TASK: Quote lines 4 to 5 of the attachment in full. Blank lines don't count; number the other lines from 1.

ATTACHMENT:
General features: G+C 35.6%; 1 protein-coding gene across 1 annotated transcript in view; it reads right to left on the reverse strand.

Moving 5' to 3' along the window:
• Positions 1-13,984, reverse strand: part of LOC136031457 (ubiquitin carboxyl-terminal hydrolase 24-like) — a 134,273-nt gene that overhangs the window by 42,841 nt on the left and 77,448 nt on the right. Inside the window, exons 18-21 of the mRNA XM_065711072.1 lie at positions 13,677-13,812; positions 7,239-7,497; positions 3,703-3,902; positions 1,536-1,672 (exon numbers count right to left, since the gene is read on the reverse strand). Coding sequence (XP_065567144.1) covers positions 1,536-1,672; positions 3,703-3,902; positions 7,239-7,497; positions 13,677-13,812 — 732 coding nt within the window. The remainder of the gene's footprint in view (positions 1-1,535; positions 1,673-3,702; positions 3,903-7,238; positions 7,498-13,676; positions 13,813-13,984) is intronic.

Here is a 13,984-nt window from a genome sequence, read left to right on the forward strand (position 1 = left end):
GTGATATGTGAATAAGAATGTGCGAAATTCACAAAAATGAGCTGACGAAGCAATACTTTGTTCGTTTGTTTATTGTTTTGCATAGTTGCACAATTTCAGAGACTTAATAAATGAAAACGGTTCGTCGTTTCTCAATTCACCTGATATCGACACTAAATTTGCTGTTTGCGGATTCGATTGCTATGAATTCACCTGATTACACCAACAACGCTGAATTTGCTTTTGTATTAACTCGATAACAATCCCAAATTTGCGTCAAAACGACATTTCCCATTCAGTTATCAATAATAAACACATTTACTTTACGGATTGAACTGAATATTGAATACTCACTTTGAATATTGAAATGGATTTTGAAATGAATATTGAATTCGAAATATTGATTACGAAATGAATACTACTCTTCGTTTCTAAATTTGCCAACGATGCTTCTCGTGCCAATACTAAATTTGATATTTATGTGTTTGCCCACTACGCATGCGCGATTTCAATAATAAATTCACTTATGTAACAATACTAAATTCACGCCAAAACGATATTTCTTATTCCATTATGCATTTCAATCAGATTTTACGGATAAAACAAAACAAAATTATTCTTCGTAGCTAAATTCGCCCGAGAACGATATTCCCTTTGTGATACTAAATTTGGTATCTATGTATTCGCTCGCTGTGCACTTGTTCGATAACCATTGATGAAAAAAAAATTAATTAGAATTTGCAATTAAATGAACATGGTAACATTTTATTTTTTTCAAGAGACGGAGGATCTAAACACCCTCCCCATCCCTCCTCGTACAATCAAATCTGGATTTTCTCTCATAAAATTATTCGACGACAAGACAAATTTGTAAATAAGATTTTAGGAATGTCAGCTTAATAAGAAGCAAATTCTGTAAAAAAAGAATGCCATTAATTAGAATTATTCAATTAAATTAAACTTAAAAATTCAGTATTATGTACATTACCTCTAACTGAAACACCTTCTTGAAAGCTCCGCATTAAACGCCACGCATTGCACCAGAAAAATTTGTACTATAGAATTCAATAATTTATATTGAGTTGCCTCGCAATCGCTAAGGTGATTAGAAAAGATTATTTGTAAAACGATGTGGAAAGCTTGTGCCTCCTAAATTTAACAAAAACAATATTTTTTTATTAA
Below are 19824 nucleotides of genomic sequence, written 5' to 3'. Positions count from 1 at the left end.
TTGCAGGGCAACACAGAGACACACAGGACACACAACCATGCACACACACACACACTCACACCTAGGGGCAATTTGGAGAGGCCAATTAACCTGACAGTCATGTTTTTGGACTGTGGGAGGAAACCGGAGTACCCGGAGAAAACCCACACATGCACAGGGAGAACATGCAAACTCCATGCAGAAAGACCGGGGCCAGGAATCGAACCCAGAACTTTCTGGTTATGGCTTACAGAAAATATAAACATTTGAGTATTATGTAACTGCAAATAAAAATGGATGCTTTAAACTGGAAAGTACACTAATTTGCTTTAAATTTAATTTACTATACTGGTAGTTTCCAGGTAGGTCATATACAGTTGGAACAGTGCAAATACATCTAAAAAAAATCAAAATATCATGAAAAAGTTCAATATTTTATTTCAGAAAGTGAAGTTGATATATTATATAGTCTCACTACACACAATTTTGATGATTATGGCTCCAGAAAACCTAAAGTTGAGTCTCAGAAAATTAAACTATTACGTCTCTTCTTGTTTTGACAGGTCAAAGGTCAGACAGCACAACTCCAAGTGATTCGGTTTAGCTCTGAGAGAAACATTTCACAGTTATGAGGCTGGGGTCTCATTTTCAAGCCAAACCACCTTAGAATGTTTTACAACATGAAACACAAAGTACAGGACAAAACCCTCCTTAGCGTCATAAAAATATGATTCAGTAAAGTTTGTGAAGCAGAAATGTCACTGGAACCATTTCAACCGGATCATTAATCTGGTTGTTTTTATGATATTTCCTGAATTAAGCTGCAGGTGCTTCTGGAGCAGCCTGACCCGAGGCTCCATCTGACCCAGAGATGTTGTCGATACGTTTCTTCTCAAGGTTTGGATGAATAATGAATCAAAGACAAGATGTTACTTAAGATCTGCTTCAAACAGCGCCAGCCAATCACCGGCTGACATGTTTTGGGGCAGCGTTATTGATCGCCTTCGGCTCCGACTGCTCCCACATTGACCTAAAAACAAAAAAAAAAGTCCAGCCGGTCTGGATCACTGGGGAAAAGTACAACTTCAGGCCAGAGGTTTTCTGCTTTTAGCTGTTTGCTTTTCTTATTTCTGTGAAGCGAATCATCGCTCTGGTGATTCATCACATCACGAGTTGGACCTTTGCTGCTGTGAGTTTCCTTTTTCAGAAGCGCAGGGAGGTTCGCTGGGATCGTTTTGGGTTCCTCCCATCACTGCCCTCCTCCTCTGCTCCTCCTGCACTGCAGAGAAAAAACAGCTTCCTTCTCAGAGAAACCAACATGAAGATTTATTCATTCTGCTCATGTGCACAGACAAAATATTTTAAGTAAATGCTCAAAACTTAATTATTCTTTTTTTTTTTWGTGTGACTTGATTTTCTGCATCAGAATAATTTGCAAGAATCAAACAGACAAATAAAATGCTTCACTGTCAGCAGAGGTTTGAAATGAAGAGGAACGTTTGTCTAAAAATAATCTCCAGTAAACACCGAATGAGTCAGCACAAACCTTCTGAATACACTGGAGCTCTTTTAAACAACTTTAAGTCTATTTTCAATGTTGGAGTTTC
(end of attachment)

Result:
Here is a 13,984-nt window from a genome sequence, read left to right on the forward strand (position 1 = left end):
GTGATATGTGAATAAGAATGTGCGAAATTCACAAAAATGAGCTGACGAAGCAATACTTTGTTCGTTTGTTTATTGTTTTGCATAGTTGCACAATTTCAGAGACTTAATAAATGAAAACGGTTCGTCGTTTCTCAATTCACCTGATATCGACACTAAATTTGCTGTTTGCGGATTCGATTGCTATGAATTCACCTGATTACACCAACAACGCTGAATTTGCTTTTGTATTAACTCGATAACAATCCCAAATTTGCGTCAAAACGACATTTCCCATTCAGTTATCAATAATAAACACATTTACTTTACGGATTGAACTGAATATTGAATACTCACTTTGAATATTGAAATGGATTTTGAAATGAATATTGAATTCGAAATATTGATTACGAAATGAATACTACTCTTCGTTTCTAAATTTGCCAACGATGCTTCTCGTGCCAATACTAAATTTGATATTTATGTGTTTGCCCACTACGCATGCGCGATTTCAATAATAAATTCACTTATGTAACAATACTAAATTCACGCCAAAACGATATTTCTTATTCCATTATGCATTTCAATCAGATTTTACGGATAAAACAAAACAAAATTATTCTTCGTAGCTAAATTCGCCCGAGAACGATATTCCCTTTGTGATACTAAATTTGGTATCTATGTATTCGCTCGCTGTGCACTTGTTCGATAACCATTGATGAAAAAAAAATTAATTAGAATTTGCAATTAAATGAACATGGTAACATTTTATTTTTTTCAAGAGACGGAGGATCTAAACACCCTCCCCATCCCTCCTCGTACAATCAAATCTGGATTTTCTCTCATAAAATTATTCGACGACAAGACAAATTTGTAAATAAGATTTTAGGAATGTCAGCTTAATAAGAAGCAAATTCTGTAAAAAAAGAATGCCATTAATTAGAATTATTCAATTAAATTAAACTTAAAAATTCAGTATTATGTACATTACCTCTAACTGAAACACCTTCTTGAAAGCTCCGCATTAAACGCCACGCATTGCACCAGAAAAATTTGTACTATAGAATTCAATAATTTATATTGAGTTGCCTCGCAATCGCTAAGGTGATTAGAAAAGATTATTTGTAAAACGATGTGGAAAGCTTGTGCCTCCTAAATTTAACAAAAACAATATTTTTTTATTAA